His impassioned speeches towards the end of Scotland’s referendum campaigning have been credited with securing a victory for no now Gordon Brown has set out his vision for Scotland. So what is it?
Mr Brown’s post-referendum speech, delivered to his constituents in Dalgety Bay, Dunfermline, created a vision for Scotland of social volunteers and debates at book festivals.
His speech followed the hard-fought win for the Better Together campaign, which has led to Scotland’s First Minister Alex Salmond announcing his resignation and violence flaring in Glasgow overnight.
But the former prime minister said that now is a time for unity. Quoting from the Bible, he said: “There is a time to kill and a time to heal. I would put it in modern language, there is a time to fight and a time to unite, and from today onwards this is the time to unite.”
He said much from the last few weeks was “distasteful”, but that now as the time to “leave the battlefield”.
Mr Brown also said that there was much that united voters on both sides – especially a desire to free millions in the country from poverty and depravation.
The key theme in Mr Brown’s speech was social change. He said problems in education and the health service, in transport and in jobs could be addressed by a united Scotland.
He said the energy from the campaigns should be transferred to fighting poverty – a “collective assault on all aspects of poverty”, and added that the independence the yes campaign wanted was independence from “depravation for millions of people and from the inequalities they face.”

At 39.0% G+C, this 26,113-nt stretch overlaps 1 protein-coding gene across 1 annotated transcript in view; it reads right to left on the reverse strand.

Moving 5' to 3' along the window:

Creating a society of “Serve Scotland” to replace “Yes Scotland” and “No Scotland” was key he said – people involving themselves in “community and national service”.
Mr Brown also called for dialogue to create a vision to eradicate poverty and he wants politicians to be held to account as they take such action.
Summoning memories of ship-building (pictured above) and textile industries in Scotland, Mr Brown said jobs need to be addressed in Scotland.
Blaming globalisation, Mr Brown said the country that had “once had the biggest share of manufacturing and mining jobs in our workforce now has one of the smallest, even smaller than Northern Ireland.”
He called for the Scottish and UK governments to work together to create more and better employment opportunities, and said a taskforce should be set up with this goal in mind.
Channel 4 News correspondent Ciaran Jenkins reports from Gordon Brown's speech...
Gordon Brown spoke for an hour. He spoke unscripted. "I'm not returning to frontline politics," he said, before delivering a speech which has already upstaged day one of the Labour conference hundreds of miles south in Manchester.
The audience couldn't have been kinder. Loyal footsoldiers of the no campaign in the heart of his Fife constituency. They lapped up Mr Brown's anecdotes about his friendship with Neslon Mandela, his phone calls immediately after the no vote with Bill Clinton and Koffi Annan.